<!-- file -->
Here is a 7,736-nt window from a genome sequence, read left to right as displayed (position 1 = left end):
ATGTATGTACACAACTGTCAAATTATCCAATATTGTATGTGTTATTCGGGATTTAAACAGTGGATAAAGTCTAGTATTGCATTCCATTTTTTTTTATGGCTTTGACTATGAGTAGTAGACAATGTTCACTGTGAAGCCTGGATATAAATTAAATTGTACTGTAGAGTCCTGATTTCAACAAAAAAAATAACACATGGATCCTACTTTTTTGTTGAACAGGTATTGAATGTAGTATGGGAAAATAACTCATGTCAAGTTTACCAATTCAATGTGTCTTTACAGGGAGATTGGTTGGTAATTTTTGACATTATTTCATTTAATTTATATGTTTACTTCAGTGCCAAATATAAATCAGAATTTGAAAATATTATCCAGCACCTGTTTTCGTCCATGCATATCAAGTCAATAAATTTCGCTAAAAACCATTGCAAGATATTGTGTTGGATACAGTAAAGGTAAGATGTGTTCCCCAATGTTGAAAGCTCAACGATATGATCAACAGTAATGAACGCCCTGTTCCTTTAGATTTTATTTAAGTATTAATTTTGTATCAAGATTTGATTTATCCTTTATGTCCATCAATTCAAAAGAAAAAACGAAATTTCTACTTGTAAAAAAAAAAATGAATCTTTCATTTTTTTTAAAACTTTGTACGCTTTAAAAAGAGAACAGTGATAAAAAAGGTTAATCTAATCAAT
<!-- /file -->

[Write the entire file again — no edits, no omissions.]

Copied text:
Here is a 7,736-nt window from a genome sequence, read left to right as displayed (position 1 = left end):
ATGTATGTACACAACTGTCAAATTATCCAATATTGTATGTGTTATTCGGGATTTAAACAGTGGATAAAGTCTAGTATTGCATTCCATTTTTTTTTATGGCTTTGACTATGAGTAGTAGACAATGTTCACTGTGAAGCCTGGATATAAATTAAATTGTACTGTAGAGTCCTGATTTCAACAAAAAAAATAACACATGGATCCTACTTTTTTGTTGAACAGGTATTGAATGTAGTATGGGAAAATAACTCATGTCAAGTTTACCAATTCAATGTGTCTTTACAGGGAGATTGGTTGGTAATTTTTGACATTATTTCATTTAATTTATATGTTTACTTCAGTGCCAAATATAAATCAGAATTTGAAAATATTATCCAGCACCTGTTTTCGTCCATGCATATCAAGTCAATAAATTTCGCTAAAAACCATTGCAAGATATTGTGTTGGATACAGTAAAGGTAAGATGTGTTCCCCAATGTTGAAAGCTCAACGATATGATCAACAGTAATGAACGCCCTGTTCCTTTAGATTTTATTTAAGTATTAATTTTGTATCAAGATTTGATTTATCCTTTATGTCCATCAATTCAAAAGAAAAAACGAAATTTCTACTTGTAAAAAAAAAAATGAATCTTTCATTTTTTTTAAAACTTTGTACGCTTTAAAAAGAGAACAGTGATAAAAAAGGTTAATCTAATCAAT